The second set of clinical trial evidence relates to studies relating to the new group of drugs called proprotein convertase subtilisin–kexin type 9 (PCSK-9) inhibitors.[13],[14] These medications are injectable, humanized, and monoclonal antibodies. They inactivate PCSK-9 which is an enzyme that binds to the LDL receptor. Inactivation of PCSK-9 can lead to a decreased LDL-receptor degradation, heightened recirculation of the LDL receptor to the surface of cells, and consequent lowering of LDLc levels in the bloodstream. The two well-known forms of PCSK-9 inhibition, alirocumab and evolocumab, both reduce LDLc levels as compared with placebo (LDLc reductions of 39–62%). In the recent ODYSSEY study, 2341 patients at high-risk for cardiovascular events, with LDLc levels of 70 mg/dL or more and on maximal tolerated dose of statins, were randomized to receive alirocumab (150 mg) or placebo as a 1 ml subcutaneous injection every 2 weeks for 78 weeks.[13] In addition to LDLc lowering, a posthoc analysis revealed that the rate of major adverse cardiovascular events (death from coronary heart disease, nonfatal myocardial infarction, fatal or nonfatal ischemic stroke, or unstable angina requiring hospitalization) was lower with alirocumab. On the other hand, the PCSK-9 inhibitor evolocumab dramatically reduced the 1-year cardiovascular event rate by 53% compared with standard statin-based lipid-lowering in the randomized OSLER study.[14] New PCSK-9 inhibitors are also researched.[15] All these various studies strengthen the LDLc hypothesis, that lowering LDLc could reduce events.[16] Surely, it is too much to speculate that all three agents – statins, ezetimibe, and PCSK-9 inhibitors – work not by LDL reduction but by pleiotropic effects.

What then, do we inform our patients regarding the current status of cholesterol and the dangers of statin/other agents? Well, first, we should inform them that statins have benefits as well as risks. The risk of myositis, memory problems, altered liver enzymes, slight worsening in hyperglycemia are among the problems with statins. Therefore, statins have risks; however, this has been hotly debated.[17],[18] Statins also have benefits - one-third lowering of heart disease-related death is by no means a negligible result. Overall, given the mortality and morbidity associated with cardiovascular diseases, the benefits probably exceed the risks of statin therapy, and LDLc lowering is important. Indeed, we as editors would like to take a stance here and suggest that in today's era, given the important benefits of statins on atherosclerotic event reductions, it may be unethical not to prescribe statins in subjects who need it/benefit from it. This is a resounding message from international clinical care guidelines as well.[19]

Probably, equally important is to offer a nutritionist consultation regarding dietary fat intake as a primary prevention strategy for high-risk population, especially in subjects with obesity, hypertension, diabetes, or prediabetes. In this regard, quite notable is the change in the new US dietary guideline.[20] The guideline suggests avoiding trans-fats altogether, and that <10% of calories come from saturated fat. Thus, the guideline makes a clear distinction between healthy and unhealthy fats. In addition, the guidelines specify that <10% of calories should be from sugar and indicate that “whole grains are to be at least half of total grain consumption, and the limit for refined grains is to be no more than half of total grain consumption.” These guidelines reflect current thinking which is fast shifting from restriction of fat to restriction of carbohydrate. In other words, glucose is emerging as the “new” cholesterol! This has also been a recent media headline – “Is sugar the new cholesterol?”[21]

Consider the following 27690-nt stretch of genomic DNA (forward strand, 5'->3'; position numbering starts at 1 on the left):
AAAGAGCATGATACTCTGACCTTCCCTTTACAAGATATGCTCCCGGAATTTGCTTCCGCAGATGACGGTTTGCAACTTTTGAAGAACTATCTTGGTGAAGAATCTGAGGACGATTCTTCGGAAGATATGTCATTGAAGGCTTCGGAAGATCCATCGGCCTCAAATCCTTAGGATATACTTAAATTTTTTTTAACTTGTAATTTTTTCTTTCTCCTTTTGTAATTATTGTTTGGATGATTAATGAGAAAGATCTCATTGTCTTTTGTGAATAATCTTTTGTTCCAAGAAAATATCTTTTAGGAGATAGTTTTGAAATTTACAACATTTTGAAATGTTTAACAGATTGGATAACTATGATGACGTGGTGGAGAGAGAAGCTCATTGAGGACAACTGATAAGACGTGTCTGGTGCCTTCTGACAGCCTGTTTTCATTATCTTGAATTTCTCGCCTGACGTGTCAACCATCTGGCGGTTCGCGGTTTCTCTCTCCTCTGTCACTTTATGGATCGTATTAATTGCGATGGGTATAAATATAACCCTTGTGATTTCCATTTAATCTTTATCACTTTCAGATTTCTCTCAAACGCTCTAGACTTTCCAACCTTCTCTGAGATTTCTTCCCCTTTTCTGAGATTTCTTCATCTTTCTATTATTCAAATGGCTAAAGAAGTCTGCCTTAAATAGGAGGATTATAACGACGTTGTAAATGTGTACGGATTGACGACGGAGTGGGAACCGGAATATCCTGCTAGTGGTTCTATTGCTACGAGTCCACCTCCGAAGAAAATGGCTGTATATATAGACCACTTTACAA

It seems, however, too early to dismiss “fat” as fiction, and in any case, these dietary guidelines have had their fair share of criticism. Some pragmatic points then must accrue from this discussion.

Restriction of simple sugars and saturated fat is important and at present, moderation in intake of both carbohydrate and fat to attain overall calorie control is advisable. A strict avoidance on trans-fat is necessary. Current guidelines for statin therapy are appropriate, and a reduction of LDLc based on risk stratification is an acceptable strategy. Triglyceride lowering and HDL raising continue to be hotly debated; nevertheless, the American Diabetes Association's 2016 guidelines continue to suggest the use of medications in a subset of persons with very high triglycerides.[22] Notably, in these guidelines, criteria to base statins therapy have moved from an LDL-level based guidance to a risk-based guidance.[22] This is a necessary recognition of both the target pleiotropic effects of statins and limitations of setting a particular level of LDLc.

In conclusion, “fat” is really not fiction; benefits of statin lowering in older clinical trials, recent dietary guidelines, evidence from last year's ezetimibe study, and effects of PCSK-9 inhibitors are all a testimony to the importance of LDLc lowering. The future might see the use of newer research to address residual risk, innovative use of polypill, and better research on functional foods. Is “sugar” the new cholesterol, or even are sugars the new cigarettes as a new headline proclaims?[23] While this statement by itself is intrinsically and biologically wrong, it does drive home the message that curbing sugar, and in general, reducing refined carbohydrate intake could be beneficial. This is similar to the adage – “sitting is the new smoking,” another witty line to underscore the importance of exercise in an era where efforts on tobacco cessation are finally succeeding.[24] We encourage you to ask your patients to judge the “cholesterol myth” with the measuring tape of science and published scientific research, and by no other parameter, and hope they will see the “fat” of the matter.